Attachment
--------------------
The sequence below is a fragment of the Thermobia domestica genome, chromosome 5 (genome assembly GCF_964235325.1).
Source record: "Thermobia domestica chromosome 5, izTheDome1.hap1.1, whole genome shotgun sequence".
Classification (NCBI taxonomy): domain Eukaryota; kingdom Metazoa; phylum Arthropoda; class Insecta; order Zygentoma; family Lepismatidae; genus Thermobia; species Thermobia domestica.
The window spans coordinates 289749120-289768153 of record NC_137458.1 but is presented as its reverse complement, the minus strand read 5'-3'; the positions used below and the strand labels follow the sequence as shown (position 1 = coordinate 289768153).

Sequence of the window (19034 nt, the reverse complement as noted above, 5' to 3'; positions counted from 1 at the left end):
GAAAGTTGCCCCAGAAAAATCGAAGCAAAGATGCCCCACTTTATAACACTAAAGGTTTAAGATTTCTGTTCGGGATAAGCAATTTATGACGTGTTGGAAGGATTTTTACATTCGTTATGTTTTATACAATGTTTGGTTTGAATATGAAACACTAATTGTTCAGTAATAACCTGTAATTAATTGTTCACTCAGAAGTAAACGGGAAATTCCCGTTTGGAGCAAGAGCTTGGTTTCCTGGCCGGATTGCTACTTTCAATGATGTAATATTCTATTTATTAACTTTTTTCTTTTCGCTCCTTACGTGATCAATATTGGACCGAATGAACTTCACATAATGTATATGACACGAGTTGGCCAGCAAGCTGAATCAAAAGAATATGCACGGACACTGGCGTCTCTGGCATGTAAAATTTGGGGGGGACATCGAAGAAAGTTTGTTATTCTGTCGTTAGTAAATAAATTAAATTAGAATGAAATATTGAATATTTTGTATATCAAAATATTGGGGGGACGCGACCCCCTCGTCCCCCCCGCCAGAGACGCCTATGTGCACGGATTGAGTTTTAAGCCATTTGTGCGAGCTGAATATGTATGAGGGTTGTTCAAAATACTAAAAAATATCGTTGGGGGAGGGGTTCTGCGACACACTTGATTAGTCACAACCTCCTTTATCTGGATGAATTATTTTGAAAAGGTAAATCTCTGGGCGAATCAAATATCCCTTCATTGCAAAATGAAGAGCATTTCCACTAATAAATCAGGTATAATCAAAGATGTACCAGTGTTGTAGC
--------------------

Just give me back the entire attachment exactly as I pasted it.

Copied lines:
The sequence below is a fragment of the Thermobia domestica genome, chromosome 5 (genome assembly GCF_964235325.1).
Source record: "Thermobia domestica chromosome 5, izTheDome1.hap1.1, whole genome shotgun sequence".
Classification (NCBI taxonomy): domain Eukaryota; kingdom Metazoa; phylum Arthropoda; class Insecta; order Zygentoma; family Lepismatidae; genus Thermobia; species Thermobia domestica.
The window spans coordinates 289749120-289768153 of record NC_137458.1 but is presented as its reverse complement, the minus strand read 5'-3'; the positions used below and the strand labels follow the sequence as shown (position 1 = coordinate 289768153).

Sequence of the window (19034 nt, the reverse complement as noted above, 5' to 3'; positions counted from 1 at the left end):
GAAAGTTGCCCCAGAAAAATCGAAGCAAAGATGCCCCACTTTATAACACTAAAGGTTTAAGATTTCTGTTCGGGATAAGCAATTTATGACGTGTTGGAAGGATTTTTACATTCGTTATGTTTTATACAATGTTTGGTTTGAATATGAAACACTAATTGTTCAGTAATAACCTGTAATTAATTGTTCACTCAGAAGTAAACGGGAAATTCCCGTTTGGAGCAAGAGCTTGGTTTCCTGGCCGGATTGCTACTTTCAATGATGTAATATTCTATTTATTAACTTTTTTCTTTTCGCTCCTTACGTGATCAATATTGGACCGAATGAACTTCACATAATGTATATGACACGAGTTGGCCAGCAAGCTGAATCAAAAGAATATGCACGGACACTGGCGTCTCTGGCATGTAAAATTTGGGGGGGACATCGAAGAAAGTTTGTTATTCTGTCGTTAGTAAATAAATTAAATTAGAATGAAATATTGAATATTTTGTATATCAAAATATTGGGGGGACGCGACCCCCTCGTCCCCCCCGCCAGAGACGCCTATGTGCACGGATTGAGTTTTAAGCCATTTGTGCGAGCTGAATATGTATGAGGGTTGTTCAAAATACTAAAAAATATCGTTGGGGGAGGGGTTCTGCGACACACTTGATTAGTCACAACCTCCTTTATCTGGATGAATTATTTTGAAAAGGTAAATCTCTGGGCGAATCAAATATCCCTTCATTGCAAAATGAAGAGCATTTCCACTAATAAATCAGGTATAATCAAAGATGTACCAGTGTTGTAGC